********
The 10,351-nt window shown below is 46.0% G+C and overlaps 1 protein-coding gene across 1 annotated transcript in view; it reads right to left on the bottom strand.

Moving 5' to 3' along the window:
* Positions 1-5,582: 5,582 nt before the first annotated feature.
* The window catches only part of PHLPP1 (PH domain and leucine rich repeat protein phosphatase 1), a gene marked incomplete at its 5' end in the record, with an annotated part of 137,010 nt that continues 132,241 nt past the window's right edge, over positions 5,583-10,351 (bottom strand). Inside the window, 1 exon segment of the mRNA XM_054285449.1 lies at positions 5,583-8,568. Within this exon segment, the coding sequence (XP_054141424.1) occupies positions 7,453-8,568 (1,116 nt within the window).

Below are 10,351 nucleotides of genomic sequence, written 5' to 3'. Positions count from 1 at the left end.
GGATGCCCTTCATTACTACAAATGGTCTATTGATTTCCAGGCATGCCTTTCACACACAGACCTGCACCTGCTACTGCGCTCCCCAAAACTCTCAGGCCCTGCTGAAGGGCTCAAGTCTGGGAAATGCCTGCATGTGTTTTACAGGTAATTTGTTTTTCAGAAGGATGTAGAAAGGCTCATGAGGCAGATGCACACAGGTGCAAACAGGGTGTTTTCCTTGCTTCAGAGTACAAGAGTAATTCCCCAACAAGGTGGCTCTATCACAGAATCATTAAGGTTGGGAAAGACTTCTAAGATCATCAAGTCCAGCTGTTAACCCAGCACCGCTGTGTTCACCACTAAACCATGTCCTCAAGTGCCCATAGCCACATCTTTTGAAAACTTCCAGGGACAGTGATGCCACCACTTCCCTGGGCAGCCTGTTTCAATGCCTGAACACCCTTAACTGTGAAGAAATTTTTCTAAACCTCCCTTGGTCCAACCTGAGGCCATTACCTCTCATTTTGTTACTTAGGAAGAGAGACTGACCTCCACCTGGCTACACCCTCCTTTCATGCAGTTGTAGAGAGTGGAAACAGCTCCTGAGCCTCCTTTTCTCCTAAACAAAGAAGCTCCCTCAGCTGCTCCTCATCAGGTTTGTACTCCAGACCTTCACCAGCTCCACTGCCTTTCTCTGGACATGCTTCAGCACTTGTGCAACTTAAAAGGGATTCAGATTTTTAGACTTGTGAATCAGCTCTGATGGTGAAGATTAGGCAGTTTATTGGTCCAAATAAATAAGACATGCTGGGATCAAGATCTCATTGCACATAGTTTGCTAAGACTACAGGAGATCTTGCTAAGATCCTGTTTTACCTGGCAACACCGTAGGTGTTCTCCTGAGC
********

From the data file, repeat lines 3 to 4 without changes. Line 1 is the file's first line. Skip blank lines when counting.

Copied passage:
* Positions 1-5,582: 5,582 nt before the first annotated feature.
* The window catches only part of PHLPP1 (PH domain and leucine rich repeat protein phosphatase 1), a gene marked incomplete at its 5' end in the record, with an annotated part of 137,010 nt that continues 132,241 nt past the window's right edge, over positions 5,583-10,351 (bottom strand). Inside the window, 1 exon segment of the mRNA XM_054285449.1 lies at positions 5,583-8,568. Within this exon segment, the coding sequence (XP_054141424.1) occupies positions 7,453-8,568 (1,116 nt within the window).